Malware Risks Increase As School Goes Back in Session

The Risk of Malware Infection Increases as School Begins

As students and staff begin preparing for school to reconvene in August, administrators face increased cyber security risks.  The likelihood of malware spreading as both students and staff members connect their own devices to school networks increases exponentially at the beginning of the school year.  Why is this?  These are the same devices used throughout the summer for personal use by the students and staff.  This means they’ve been connected the various websites with unknown security parameters and social media platforms.  In addition, users have clicked on and downloaded, who knows what.  There is also no certainty these devices have a security solution installed to protect against the malicious cyber activity.

As a school administrator, it is imperative to attend to the increased cyber security risks by proactively preventing them from occurring.  One may first suggest limiting network sharing with personal devices students and staff bring.  This makes sense, but is it manageable?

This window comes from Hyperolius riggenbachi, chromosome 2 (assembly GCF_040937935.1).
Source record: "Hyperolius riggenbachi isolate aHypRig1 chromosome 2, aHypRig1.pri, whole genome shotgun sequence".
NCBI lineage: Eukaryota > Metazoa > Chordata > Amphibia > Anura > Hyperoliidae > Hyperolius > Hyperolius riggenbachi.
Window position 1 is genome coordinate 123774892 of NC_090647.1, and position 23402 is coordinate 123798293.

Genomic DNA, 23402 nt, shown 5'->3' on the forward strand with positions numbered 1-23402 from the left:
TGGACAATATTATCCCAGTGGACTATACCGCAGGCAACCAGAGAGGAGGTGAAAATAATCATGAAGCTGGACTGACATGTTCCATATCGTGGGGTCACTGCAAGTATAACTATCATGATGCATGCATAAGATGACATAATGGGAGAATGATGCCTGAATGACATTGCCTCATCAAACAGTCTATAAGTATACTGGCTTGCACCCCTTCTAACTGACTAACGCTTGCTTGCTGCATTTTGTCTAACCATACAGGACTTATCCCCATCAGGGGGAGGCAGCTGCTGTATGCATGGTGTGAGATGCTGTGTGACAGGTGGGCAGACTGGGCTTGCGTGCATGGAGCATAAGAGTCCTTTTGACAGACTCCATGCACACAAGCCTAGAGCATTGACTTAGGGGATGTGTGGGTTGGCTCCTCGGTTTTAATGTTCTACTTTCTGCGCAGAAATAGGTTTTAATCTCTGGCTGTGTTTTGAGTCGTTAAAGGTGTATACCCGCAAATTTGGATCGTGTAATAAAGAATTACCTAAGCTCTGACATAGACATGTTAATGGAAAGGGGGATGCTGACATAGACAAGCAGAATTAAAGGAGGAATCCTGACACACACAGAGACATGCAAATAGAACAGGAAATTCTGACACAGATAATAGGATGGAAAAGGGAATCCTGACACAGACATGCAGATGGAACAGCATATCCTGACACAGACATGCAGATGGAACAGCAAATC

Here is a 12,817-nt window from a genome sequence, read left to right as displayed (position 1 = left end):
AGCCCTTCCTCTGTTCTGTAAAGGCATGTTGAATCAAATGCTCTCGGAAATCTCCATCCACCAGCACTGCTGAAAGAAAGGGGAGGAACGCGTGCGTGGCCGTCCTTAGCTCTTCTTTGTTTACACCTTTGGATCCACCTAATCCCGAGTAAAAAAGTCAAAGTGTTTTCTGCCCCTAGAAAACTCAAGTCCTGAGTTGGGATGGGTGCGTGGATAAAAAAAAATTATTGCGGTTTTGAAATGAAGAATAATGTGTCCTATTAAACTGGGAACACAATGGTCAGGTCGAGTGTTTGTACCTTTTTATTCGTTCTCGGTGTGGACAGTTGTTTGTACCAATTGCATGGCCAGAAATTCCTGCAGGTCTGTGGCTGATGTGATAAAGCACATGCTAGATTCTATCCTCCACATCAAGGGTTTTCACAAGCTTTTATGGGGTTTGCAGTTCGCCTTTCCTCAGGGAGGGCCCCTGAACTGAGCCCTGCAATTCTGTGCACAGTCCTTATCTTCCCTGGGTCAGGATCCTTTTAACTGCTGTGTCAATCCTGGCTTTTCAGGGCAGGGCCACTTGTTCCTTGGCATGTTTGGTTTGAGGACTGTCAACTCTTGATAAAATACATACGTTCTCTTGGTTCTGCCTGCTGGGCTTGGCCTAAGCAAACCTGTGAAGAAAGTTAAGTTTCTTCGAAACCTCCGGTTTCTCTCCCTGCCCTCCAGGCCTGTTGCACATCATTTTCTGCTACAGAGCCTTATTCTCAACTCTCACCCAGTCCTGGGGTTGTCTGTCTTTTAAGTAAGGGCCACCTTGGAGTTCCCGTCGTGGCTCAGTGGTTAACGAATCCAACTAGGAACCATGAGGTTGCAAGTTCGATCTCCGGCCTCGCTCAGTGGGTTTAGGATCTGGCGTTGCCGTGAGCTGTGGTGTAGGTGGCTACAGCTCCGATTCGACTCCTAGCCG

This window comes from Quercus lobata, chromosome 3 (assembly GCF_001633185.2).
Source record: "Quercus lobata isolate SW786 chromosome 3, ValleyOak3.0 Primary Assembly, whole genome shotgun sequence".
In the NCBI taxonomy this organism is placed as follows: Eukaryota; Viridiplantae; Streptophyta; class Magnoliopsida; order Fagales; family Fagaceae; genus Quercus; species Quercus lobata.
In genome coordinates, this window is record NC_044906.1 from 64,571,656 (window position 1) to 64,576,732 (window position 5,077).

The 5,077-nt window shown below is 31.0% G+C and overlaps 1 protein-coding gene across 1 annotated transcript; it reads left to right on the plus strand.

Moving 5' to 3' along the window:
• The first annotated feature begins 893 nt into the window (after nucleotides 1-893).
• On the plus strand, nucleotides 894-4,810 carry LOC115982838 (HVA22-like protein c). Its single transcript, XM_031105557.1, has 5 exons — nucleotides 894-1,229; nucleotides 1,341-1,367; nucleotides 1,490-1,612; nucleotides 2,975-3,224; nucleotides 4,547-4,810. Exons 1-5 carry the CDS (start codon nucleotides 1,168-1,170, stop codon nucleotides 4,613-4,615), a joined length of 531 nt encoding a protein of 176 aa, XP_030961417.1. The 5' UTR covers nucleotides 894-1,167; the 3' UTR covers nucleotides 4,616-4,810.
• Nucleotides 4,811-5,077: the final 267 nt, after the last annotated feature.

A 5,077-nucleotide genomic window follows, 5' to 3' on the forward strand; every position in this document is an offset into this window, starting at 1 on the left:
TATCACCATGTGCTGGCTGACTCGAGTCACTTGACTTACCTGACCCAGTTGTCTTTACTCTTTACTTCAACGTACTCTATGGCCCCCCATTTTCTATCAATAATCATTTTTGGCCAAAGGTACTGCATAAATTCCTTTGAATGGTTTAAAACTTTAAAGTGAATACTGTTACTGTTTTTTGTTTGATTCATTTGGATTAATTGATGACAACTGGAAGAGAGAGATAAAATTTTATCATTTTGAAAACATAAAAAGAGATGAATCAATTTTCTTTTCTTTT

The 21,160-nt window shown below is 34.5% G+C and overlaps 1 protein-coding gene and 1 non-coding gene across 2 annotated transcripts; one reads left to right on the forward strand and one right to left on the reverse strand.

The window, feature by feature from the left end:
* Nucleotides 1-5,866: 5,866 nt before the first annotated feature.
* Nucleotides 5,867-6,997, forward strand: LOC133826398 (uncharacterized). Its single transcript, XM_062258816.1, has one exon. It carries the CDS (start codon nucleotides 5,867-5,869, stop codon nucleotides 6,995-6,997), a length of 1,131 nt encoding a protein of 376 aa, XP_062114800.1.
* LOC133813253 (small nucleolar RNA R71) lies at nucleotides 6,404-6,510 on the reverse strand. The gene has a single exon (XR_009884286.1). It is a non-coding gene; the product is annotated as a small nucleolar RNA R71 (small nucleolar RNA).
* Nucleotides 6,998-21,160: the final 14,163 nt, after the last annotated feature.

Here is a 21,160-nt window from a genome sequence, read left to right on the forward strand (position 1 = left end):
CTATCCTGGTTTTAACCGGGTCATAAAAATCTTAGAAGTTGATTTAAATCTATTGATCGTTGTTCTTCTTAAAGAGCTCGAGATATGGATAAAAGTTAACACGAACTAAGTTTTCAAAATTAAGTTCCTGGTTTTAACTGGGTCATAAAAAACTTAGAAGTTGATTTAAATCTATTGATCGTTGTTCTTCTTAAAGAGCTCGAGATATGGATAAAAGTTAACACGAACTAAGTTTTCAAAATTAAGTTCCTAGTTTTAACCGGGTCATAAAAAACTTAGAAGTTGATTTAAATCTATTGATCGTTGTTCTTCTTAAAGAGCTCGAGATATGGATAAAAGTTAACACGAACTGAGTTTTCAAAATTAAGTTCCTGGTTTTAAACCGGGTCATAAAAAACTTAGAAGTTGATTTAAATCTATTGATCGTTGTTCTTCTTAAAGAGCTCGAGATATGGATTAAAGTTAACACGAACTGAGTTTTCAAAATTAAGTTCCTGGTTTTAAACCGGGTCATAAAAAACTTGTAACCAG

Another suggestion would be to require students and staff, to run a security scan on their device prior to connecting to the school’s network.  This will detect any malware on the device and properly remove it before connecting to the network.  Therefore, eliminating the risk of that malware spreading to other devices on the network.  Again, great idea — but how can this be managed?

But both of these suggestions fail to account for human error.

So, now what?

Even if a school password protects their network, it is entirely possible that password gets leaked.  It is also impossible to ensure every connected device is free of malware or even has an antivirus program installed.  Therefore, as a primary method of malware prevention, computer networks should be protected with application whitelisting technology.  This will only allow for known, trusted programs to execute.

This means, even if malicious files were to attempt to spread onto the network, it cannot run because it’s not a known safe program.

Due to the personal use of these interconnected devices over the last few months, there will a spike in malware executing throughout school systems.  Instead of waiting for this to occur, be proactive.  Stay protected, and employ application whitelisting.

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